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Public notices to remain in state's newspapers

by Tara Lynn Okeson, Community News Service

A bill that would permit government entities to forego publishing public notices in newspapers was killed by the House of Representatives' committee on local government February 5.

House Bill 1135, introduced by Rep. Roger Hunt, R-Brandon, would have allowed school boards, local and county governments and state government to post financial reports and notice of elections, bids, financial reports, meetings and minutes on the Internet instead of in newspapers. Under the bill, the digital records would need to be kept for 10 years.

"What we're seeking to do is to give local governments and school districts local control relative to the publication of their materials," Hunt said during the bill's first committee hearing February 3. Cost of publication was a driving force behind the bill, he said. "We are all interested in trying to save as much money as we can without jeopardizing a notice being given to the people that we serve. He said, "I think it's very, very important that we recognize that this bill is permissive legislation."

David Bordewyk, lobbyist for South Dakota Newspaper Association, said, "Putting notices online only, and not publishing them in the community newspaper, would disenfranchise many South Dakotans, particularly senior citizens."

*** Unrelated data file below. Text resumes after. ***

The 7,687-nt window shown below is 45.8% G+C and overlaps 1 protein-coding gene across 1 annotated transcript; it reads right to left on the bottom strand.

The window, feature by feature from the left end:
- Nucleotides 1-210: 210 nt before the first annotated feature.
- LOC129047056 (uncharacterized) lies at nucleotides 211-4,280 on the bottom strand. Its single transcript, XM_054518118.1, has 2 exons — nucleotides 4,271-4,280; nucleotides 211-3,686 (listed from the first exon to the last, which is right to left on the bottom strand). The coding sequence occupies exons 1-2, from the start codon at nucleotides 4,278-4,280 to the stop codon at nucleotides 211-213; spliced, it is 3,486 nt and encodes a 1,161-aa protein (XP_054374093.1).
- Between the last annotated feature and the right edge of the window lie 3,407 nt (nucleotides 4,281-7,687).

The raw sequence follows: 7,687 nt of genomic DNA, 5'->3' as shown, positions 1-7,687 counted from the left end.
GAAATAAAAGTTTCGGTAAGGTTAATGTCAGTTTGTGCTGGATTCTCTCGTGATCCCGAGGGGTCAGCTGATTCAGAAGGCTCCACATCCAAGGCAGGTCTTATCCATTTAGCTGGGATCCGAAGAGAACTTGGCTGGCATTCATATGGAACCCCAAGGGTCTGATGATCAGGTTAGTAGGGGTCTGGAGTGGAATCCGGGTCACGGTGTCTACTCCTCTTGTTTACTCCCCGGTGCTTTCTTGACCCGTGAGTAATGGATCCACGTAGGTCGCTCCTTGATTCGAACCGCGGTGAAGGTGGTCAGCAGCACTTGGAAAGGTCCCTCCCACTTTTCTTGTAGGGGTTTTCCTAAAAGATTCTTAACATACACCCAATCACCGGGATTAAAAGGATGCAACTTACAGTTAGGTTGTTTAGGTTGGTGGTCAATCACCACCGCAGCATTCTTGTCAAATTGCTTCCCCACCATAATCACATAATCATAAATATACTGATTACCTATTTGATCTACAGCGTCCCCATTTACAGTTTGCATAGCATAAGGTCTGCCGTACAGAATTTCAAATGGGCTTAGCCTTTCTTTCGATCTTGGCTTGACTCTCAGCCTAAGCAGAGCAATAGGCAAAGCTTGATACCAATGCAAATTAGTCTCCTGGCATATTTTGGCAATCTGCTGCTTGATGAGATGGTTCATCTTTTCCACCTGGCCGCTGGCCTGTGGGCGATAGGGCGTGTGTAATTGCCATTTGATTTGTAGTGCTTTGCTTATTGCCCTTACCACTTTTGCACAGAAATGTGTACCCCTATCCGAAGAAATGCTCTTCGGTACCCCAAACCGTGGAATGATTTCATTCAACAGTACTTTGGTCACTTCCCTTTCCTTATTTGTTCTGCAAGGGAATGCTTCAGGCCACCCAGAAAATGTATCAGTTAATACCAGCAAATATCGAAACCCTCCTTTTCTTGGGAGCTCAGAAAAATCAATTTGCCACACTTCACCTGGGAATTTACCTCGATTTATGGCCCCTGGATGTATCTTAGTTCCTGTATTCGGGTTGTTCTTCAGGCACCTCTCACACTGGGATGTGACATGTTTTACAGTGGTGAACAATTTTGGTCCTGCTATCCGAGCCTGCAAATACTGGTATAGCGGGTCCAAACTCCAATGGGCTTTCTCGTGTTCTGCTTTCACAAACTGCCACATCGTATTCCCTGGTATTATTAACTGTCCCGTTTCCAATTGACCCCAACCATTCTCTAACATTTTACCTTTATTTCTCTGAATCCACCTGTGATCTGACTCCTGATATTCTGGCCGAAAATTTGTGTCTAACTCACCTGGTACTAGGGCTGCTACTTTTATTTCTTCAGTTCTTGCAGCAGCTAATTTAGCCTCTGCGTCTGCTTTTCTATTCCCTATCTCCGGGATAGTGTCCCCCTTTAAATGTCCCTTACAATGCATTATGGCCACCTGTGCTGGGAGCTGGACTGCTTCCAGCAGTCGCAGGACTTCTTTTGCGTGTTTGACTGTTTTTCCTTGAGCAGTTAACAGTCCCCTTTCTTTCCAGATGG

"Publishing public notices in newspapers provides bona fide permanent record that cannot be altered, hacked or manipulated," Bordewyk said. He said third-party verification is vital to ensuring notices and minutes are not changed.

Bordewyk said House Bill 1135 is an anti-open government bill. "Putting information online does not equate to ink on paper."

Yvonne Taylor of the S.D. Municipal League said, "This bill is not about openness.... This is about money. The reality is, we need to find a way to replace those functions that the newspaper is performing now that it will not be performing in the future."

Eric Erickson, lobbyist for the S.D. Association of County Commissioners, said cost is an issue. He said Harding County spends approximately $4,000 per year publishing public notices, and Minnehaha County spent $72,000 in 2008. "So we're talking significant money that could go to road funds, additional staff, or to provide additional other services," he said.

Bordewyk said, "On average, the cost of publishing public notices for a local government entity is less than one half of one percent of their annual budget."

During committee discussion, Rep. Darrell Solberg, D-Sioux Falls, said, "I am all for local control, but I'm also all for accessibility." House Bill 1135 was defeated, 7-5.